Could China’s Yuan replace the US dollar as the world's dominant currency? How the Asian nation's trade supremacy is quickly boosting its reserve status
China’s economy has been immensely successful by most measures. Its gross domestic product (GDP) of $17.7 trillion is second only to the United States. It’s also the third-largest trading nation in the world — behind only the U.S. and E.U.
However, China’s currency — the renminbi — only accounts for 3% of global trade. Compare that to the 87% market share of the U.S. dollar.
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Despite its economic and political power, the country doesn’t dominate the global flow of fiat currency. Now, it’s looking to change that.
Here is China’s multitrillion, multidecade plan to replace the U.S. dollar as the world’s reserve currency.
How do currencies achieve reserve status?
Achieving reserve currency status isn’t a formal process. Instead, it’s like winning a popularity contest.
The most popular currency for global trade and cross-border commerce emerges as the de facto reserve currency. The “popularity” of a currency is simply based on the perception of security and resilience of the issuing country. This is the asset or currency that most central banks across the world prefer to hold in reserve, which is why the dominant asset earns the label of “reserve currency.”
Since 1450, there have been six major reserve currency periods. Portugal dominated the global reserves until 1530 when Spain became stronger. Currencies issued by the Netherlands and France dominated world trade for much of the 17th and 18th centuries. But the emergence of the British empire made the Pound Sterling the reserve currency until the end of the First World War.
The U.S. dollar displaced the pound just as America gained economic superiority over Britain. More than 75% of global transactions have been completed in U.S. dollars since 2008. The dollar also accounts for more than 60% of foreign debt issuance and 59% of global central bank reserves.
Although the dollar’s grip on all these markets and instruments has been gradually declining in recent years, no other currency comes close to these levels. The Chinese renminbi certainly isn’t a viable alternative, but geopolitical and macroeconomic trends support its rise to dominance.
Last year, Chinese leaders made it clear that they wanted to boost the renminbi’s profile as a reserve currency. China’s economy and trade flows are large enough to support such a move. However, the country now needs to convince foreign central bankers to start holding the Chinese Yuan (the principal unit of the renminbi) in reserve.
In July 2022, The People's Bank of China announced a collaboration with five nations and the Bank for International Settlements to achieve this. China, along with Indonesia, Malaysia, Hong Kong, Singapore, and Chile would each contribute 15 billion yuan, about $2.2 billion, to the Renminbi Liquidity Arrangement.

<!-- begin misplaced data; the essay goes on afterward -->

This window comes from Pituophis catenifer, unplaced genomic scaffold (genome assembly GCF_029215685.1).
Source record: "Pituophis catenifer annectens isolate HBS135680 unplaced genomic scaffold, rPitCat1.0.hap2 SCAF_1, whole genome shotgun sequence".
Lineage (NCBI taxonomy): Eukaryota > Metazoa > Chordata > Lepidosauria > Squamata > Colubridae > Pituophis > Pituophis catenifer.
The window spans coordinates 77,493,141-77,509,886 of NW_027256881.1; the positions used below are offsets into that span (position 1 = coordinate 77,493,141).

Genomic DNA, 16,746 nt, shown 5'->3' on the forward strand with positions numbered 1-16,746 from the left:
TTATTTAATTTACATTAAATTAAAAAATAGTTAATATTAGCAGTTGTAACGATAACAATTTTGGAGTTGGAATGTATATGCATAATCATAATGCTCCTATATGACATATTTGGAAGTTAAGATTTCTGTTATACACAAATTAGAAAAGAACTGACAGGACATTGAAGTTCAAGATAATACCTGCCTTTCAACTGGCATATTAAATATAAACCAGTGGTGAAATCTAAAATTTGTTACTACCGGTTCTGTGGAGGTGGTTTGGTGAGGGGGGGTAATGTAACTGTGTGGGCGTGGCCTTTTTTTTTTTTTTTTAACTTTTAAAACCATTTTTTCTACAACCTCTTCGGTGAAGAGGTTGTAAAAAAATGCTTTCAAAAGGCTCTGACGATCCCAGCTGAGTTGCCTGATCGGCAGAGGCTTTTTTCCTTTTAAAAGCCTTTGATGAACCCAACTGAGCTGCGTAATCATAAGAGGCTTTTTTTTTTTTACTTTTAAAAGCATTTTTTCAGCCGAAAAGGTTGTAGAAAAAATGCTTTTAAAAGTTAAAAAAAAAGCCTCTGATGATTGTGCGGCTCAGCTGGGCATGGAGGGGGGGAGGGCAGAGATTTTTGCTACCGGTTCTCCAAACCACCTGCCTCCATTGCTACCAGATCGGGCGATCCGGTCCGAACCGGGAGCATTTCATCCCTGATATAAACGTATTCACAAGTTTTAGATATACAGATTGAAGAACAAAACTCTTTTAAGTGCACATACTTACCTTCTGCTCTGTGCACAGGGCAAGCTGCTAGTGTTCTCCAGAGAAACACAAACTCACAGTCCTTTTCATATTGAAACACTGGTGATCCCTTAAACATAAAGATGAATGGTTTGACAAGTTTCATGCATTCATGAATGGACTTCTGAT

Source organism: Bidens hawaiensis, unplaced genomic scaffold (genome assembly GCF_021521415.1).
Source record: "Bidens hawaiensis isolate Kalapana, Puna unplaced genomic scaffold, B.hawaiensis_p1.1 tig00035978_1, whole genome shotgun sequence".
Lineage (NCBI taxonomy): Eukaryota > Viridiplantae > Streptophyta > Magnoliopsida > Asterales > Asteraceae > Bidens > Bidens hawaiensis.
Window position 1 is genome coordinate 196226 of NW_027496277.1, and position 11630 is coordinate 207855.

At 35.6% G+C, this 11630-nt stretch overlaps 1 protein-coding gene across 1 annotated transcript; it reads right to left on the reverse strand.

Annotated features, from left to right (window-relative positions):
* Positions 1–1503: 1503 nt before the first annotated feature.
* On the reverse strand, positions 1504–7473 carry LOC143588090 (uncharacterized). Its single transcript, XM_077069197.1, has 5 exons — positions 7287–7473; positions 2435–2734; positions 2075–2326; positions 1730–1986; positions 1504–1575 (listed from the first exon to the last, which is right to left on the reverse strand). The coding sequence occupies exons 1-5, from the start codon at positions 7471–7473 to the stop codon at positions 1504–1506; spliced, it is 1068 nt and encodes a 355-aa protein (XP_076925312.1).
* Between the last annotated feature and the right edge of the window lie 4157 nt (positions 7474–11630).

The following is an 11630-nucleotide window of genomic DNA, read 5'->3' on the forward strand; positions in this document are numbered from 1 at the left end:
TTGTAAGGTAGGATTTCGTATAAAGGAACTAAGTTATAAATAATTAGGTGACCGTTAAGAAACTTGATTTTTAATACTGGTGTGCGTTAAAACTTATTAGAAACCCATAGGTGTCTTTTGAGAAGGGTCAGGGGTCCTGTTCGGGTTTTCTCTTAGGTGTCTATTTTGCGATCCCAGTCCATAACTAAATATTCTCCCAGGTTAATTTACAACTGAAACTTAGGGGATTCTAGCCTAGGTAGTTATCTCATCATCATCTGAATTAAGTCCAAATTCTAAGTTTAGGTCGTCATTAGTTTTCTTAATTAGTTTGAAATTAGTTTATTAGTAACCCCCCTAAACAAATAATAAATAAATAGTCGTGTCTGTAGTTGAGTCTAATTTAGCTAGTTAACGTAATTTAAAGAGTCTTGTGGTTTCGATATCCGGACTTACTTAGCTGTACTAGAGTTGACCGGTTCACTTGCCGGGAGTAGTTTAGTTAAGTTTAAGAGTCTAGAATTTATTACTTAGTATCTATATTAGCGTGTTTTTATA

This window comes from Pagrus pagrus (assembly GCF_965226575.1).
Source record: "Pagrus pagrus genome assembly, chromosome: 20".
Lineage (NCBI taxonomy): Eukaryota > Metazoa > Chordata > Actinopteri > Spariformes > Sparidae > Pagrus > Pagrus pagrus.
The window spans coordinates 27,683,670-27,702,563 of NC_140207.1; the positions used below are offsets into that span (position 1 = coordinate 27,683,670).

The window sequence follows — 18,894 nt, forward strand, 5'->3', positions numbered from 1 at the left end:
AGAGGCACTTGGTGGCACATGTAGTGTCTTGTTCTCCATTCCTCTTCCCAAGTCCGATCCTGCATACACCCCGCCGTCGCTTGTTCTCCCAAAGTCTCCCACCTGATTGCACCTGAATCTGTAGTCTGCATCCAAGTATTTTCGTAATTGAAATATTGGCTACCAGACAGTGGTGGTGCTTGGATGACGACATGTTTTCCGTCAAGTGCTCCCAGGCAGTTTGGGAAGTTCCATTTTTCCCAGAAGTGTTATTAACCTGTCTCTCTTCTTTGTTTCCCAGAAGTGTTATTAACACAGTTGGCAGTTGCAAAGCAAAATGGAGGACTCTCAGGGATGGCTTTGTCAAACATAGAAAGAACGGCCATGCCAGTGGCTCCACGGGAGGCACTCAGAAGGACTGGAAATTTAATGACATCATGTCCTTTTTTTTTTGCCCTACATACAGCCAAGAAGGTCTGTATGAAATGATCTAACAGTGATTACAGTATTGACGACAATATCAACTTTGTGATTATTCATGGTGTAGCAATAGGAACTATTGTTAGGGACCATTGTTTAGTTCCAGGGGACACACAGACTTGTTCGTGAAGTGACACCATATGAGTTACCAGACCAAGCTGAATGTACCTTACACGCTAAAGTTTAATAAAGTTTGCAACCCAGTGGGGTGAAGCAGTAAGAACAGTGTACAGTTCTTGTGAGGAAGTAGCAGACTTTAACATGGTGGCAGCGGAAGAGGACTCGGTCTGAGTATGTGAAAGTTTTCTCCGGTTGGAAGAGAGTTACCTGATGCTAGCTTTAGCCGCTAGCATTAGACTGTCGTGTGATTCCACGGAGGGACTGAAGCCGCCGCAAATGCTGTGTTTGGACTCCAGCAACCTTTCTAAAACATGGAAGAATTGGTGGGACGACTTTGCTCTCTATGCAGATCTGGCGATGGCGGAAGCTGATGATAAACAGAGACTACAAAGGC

Meanwhile, the Chinese Yuan has already become a de facto reserve currency in Russia. Russian leadership turned to China after facing sanctions from the West due to its invasion of Ukraine. Now, 17% of Russia’s foreign reserves are denominated in yuan. The yuan is also the third most demanded currency on The Moscow Exchange.
As these partnerships become stronger, the yuan’s status as a reserve currency could be further entrenched.
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The global impact
Economists including Barry Eichengreen of the University of California Berkeley and Camille Macaire of France’s central bank published a paper analyzing the yuan’s potential as a reserve currency. The researchers argue that replacing the dollar isn’t going to be easy or quick. However, they found evidence that yuan reserves were steadily increasing in countries that had tighter trade relations with China.
This growing influence could make the yuan an alternative to the U.S. dollar in a “multipolar” world. In other words, China might chip away at the dollar’s influence over time. The study’s authors said the renminbi’s current position was similar to the U.S. dollar in the 1950s. Based on that comment, it could be just a few decades before the yuan gains parity.
If the forecasts are correct, long-term investors should consider some exposure to yuan-denominated assets and Chinese stocks with significant yuan earnings.
A precious way to protect yourself
With the U.S. balance sheet in such a precarious position, your 401(k) or IRA — and your retirement itself — could be at risk.
You could try to adjust your retirement accounts for better protection, but there’s a lesser-known alternative that could pay off big.
A Gold IRA is a type of individual retirement account that allows you to invest in gold and other precious metals in physical forms, such as coins, instead of stocks, mutual funds and other traditional investments.
It’s a great alternative because unlike the U.S. dollar, which has lost 98% of its purchasing power since 1971, gold’s purchasing power remains more stable over time.
Opting for a Gold IRA gives you the opportunity to both diversify your portfolio and stabilize your finances.
If you want to open a Gold IRA, there are reputable services that’ll let you roll over your current 401(k) or IRA into this new account — and quickly.
This article provides information only and should not be construed as advice. It is provided without warranty of any kind.